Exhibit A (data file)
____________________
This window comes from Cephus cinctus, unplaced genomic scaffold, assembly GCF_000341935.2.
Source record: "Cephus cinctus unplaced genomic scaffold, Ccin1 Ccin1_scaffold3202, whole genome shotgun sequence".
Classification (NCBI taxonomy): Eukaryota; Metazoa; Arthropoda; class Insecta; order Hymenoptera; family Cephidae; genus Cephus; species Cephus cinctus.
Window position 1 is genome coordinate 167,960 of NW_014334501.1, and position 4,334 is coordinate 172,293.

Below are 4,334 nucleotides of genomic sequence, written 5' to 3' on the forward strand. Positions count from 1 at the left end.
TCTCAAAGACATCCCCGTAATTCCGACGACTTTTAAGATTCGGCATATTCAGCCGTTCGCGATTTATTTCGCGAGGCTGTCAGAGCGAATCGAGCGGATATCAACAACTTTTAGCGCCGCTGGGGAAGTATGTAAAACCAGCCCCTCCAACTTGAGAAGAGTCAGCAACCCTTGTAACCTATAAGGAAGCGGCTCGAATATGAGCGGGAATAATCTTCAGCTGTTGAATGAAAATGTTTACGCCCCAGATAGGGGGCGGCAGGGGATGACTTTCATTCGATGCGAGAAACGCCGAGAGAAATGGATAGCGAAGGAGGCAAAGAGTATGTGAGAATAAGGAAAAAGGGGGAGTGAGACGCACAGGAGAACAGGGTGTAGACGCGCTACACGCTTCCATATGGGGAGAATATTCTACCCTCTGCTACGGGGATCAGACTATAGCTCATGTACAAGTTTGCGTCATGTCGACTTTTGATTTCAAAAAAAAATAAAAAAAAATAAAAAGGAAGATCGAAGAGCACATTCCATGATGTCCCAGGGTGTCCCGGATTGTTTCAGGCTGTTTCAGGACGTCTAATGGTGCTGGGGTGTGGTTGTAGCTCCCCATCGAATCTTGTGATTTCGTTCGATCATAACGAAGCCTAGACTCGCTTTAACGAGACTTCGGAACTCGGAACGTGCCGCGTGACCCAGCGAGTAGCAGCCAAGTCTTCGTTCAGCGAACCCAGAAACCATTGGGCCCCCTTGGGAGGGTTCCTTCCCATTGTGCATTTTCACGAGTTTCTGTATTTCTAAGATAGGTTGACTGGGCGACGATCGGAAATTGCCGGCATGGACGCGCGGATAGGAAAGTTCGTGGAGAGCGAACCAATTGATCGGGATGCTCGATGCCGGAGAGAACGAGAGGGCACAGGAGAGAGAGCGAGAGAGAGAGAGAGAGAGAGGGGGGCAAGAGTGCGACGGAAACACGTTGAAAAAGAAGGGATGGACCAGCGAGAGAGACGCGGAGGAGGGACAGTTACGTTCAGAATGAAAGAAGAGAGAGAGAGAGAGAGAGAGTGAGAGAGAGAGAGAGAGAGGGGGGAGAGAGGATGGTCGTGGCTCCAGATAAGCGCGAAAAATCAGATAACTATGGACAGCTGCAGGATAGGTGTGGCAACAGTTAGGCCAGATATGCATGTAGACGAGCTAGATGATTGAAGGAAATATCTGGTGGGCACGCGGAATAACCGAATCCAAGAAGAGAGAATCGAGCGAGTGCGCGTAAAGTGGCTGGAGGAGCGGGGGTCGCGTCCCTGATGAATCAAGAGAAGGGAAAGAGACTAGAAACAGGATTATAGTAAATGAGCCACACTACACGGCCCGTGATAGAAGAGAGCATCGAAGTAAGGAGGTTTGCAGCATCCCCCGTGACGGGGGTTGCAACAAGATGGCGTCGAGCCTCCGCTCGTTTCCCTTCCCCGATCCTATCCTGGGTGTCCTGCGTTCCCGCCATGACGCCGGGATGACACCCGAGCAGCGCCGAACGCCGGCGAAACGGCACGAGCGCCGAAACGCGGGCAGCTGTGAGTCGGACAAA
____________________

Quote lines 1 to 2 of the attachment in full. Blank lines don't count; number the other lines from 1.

This window comes from Cephus cinctus, unplaced genomic scaffold, assembly GCF_000341935.2.
Source record: "Cephus cinctus unplaced genomic scaffold, Ccin1 Ccin1_scaffold3202, whole genome shotgun sequence".